Tuesday, May 23, 2017

Monolith (2017)

DIRECTOR: Ivan Silvestrini


Elena Bucaccio
Robert Recchioni
Stefano Sardo
Ivan Silverstrini
Mauro Uzzeo


Katrina Bowden
Jay Hayden
Brandon W. Jones
Ashley Madekwe
Katherine Kelly Lang
Damon Dayoub
Justine Wachsberger
Andrea Ellsworth
Krew Hodges
Nixon Hodges


A young pop star who is taking her baby on a road trip to their grandmother's house decides to take a detour when she believes that her husband may be cheating on her. She is also driving the world's newest and safest vehicle. This automobile is the panic room on wheels. On the detour in the remote desert, she hits a deer. When she gets out of the car to inspect the damage, she is locked out of the car. She now must fight to gain access to the vehicle as temperatures rise and save her young son. 

Monolith which is also known as Locked In in the UK and had the great working title of Trapped Child is part Science Fiction part Thriller part Survival Horror. The film is a simple one. A woman takes a detour through the desert in the world's safest car. The car is basically impenetrable. When she ends up getting locked out, she must try and get her son out as the temperatures soar inside the car. It's a fight to save her child's life, but she must also try and survive herself. A race against time.

Reading about Monolith and some of the reviews on IMDb, I was disheartened, to say the least. Going off the reviews on the website, people were not kind. The movie had some of the harshest and most negative critiques I had seen in recent memory. Only two of the reviews that I read were positive. The rest had absolutely slammed it and gave it a one out of ten. I was a little put-off but decided to give it a watch anyway. After watching Monolith, I'm glad that I gave this one a chance as there are things to enjoy about it. It's far from perfect, but a one out of ten just feels unjustified.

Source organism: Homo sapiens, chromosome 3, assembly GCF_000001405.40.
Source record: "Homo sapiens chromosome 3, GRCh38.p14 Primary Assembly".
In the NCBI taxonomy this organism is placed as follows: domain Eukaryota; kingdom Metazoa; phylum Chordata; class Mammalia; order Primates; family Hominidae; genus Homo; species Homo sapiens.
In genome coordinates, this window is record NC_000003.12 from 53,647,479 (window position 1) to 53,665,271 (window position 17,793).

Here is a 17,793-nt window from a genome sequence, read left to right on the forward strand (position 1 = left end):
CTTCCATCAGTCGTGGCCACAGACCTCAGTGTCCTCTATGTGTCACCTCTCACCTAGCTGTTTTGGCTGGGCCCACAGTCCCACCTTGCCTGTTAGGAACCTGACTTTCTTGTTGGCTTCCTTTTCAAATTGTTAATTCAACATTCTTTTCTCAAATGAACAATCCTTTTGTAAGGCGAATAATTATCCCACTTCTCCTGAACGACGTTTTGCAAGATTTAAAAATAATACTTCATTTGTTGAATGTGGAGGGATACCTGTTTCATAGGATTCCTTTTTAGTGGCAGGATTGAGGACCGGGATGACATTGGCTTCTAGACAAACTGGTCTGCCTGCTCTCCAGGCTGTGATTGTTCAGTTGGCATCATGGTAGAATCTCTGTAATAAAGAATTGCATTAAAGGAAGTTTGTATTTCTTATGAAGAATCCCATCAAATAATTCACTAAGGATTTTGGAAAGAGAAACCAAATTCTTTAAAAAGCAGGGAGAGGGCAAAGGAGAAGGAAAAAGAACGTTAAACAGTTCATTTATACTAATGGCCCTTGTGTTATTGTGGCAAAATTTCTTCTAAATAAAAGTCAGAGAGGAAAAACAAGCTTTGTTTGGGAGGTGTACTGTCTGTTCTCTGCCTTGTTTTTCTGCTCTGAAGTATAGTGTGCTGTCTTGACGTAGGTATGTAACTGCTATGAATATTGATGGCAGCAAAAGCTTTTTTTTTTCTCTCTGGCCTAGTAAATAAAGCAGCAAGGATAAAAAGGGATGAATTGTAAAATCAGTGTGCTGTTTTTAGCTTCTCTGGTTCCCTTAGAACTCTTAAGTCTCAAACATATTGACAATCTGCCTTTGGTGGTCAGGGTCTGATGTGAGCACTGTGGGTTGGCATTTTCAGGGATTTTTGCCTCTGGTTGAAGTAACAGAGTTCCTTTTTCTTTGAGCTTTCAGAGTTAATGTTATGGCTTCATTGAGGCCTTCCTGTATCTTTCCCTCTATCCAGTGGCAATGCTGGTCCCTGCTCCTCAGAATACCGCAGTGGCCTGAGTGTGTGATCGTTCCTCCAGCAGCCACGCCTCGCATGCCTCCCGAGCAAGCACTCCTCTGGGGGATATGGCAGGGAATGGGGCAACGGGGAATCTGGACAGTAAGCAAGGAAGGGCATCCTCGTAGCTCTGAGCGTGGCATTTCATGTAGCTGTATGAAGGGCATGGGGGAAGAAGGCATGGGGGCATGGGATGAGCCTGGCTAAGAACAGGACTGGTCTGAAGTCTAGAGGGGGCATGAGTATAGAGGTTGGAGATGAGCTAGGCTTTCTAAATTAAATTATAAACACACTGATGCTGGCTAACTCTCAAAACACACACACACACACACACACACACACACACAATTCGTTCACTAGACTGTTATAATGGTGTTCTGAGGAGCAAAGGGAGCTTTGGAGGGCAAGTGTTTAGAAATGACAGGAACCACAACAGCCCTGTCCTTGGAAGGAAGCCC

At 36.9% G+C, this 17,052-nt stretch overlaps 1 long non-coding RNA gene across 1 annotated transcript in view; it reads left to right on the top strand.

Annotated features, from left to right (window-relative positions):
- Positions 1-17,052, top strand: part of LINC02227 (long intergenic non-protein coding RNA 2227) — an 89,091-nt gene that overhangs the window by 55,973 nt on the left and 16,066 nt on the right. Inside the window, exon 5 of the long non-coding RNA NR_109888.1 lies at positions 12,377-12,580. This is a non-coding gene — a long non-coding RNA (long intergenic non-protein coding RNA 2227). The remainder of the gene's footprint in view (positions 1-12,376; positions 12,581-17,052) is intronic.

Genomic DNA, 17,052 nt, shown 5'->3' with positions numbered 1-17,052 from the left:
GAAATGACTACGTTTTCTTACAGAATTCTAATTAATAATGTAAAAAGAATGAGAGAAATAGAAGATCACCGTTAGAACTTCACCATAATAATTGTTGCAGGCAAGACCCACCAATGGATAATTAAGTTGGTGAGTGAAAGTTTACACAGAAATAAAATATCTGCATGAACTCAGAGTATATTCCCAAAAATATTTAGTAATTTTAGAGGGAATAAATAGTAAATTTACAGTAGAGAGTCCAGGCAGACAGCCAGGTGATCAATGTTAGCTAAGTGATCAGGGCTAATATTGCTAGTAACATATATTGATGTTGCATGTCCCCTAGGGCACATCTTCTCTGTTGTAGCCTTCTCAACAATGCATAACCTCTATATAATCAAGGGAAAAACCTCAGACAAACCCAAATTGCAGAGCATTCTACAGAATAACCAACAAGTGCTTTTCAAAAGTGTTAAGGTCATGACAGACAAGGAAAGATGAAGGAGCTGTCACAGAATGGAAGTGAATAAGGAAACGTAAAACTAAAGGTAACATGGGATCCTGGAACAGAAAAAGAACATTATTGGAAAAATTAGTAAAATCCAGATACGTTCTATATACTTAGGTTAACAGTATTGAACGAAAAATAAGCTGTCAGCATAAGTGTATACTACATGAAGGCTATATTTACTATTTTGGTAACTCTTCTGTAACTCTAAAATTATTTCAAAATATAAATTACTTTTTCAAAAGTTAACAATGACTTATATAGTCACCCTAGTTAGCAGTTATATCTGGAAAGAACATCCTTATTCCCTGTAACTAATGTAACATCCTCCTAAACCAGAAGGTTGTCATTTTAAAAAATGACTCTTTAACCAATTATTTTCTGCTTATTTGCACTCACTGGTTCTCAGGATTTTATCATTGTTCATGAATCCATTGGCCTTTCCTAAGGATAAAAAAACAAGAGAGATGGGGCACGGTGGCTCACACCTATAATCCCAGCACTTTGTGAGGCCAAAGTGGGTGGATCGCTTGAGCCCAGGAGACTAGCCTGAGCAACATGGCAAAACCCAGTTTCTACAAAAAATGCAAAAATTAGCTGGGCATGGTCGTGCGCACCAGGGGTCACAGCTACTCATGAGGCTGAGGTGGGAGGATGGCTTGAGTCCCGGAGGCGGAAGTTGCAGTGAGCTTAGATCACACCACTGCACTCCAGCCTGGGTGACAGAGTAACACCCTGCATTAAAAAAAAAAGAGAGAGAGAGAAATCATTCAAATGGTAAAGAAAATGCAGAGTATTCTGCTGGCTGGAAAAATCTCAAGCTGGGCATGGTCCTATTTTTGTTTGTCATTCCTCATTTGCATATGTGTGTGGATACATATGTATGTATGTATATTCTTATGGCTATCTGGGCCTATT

For a movie that played at Frightfest and was chucked on the Lifetime channel. I feel that a lot of the reviews pointed out the fact that this was slapped with the 'Lifetime' movie banner. So it's common knowledge that a Lifetime movie has a sort of stigma about it. They are known for doing really terrible biopics, women in danger films and sappy romance pictures. While this is about a mother fighting for survival, this has to be the most gorgeous and visual effects heavy 'Lifetime' movie ever made if you're gonna lump it into that group.